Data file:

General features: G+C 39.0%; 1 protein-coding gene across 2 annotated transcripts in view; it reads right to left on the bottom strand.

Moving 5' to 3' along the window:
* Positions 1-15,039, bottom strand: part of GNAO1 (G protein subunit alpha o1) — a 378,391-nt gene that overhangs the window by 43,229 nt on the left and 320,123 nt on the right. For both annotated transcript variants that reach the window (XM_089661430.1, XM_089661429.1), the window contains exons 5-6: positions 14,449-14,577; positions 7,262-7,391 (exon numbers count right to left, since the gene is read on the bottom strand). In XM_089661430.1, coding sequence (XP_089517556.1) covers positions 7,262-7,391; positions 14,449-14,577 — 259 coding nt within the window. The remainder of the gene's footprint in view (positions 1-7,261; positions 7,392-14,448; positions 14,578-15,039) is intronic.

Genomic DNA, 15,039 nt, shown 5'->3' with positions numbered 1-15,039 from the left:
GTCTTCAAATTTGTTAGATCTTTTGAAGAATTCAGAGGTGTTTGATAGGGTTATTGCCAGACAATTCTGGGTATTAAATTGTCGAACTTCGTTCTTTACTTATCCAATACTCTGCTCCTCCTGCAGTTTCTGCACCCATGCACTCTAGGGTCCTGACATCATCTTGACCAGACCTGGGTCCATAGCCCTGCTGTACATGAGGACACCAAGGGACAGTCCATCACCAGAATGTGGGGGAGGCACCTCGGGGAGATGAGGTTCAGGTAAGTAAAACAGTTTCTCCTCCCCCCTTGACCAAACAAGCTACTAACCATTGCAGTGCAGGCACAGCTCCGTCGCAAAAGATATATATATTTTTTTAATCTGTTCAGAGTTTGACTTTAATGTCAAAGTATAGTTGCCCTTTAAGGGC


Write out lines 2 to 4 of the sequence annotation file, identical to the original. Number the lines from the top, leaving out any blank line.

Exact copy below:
Moving 5' to 3' along the window:
* Positions 1-15,039, bottom strand: part of GNAO1 (G protein subunit alpha o1) — a 378,391-nt gene that overhangs the window by 43,229 nt on the left and 320,123 nt on the right. For both annotated transcript variants that reach the window (XM_089661430.1, XM_089661429.1), the window contains exons 5-6: positions 14,449-14,577; positions 7,262-7,391 (exon numbers count right to left, since the gene is read on the bottom strand). In XM_089661430.1, coding sequence (XP_089517556.1) covers positions 7,262-7,391; positions 14,449-14,577 — 259 coding nt within the window. The remainder of the gene's footprint in view (positions 1-7,261; positions 7,392-14,448; positions 14,578-15,039) is intronic.

Genomic DNA, 15,039 nt, shown 5'->3' with positions numbered 1-15,039 from the left: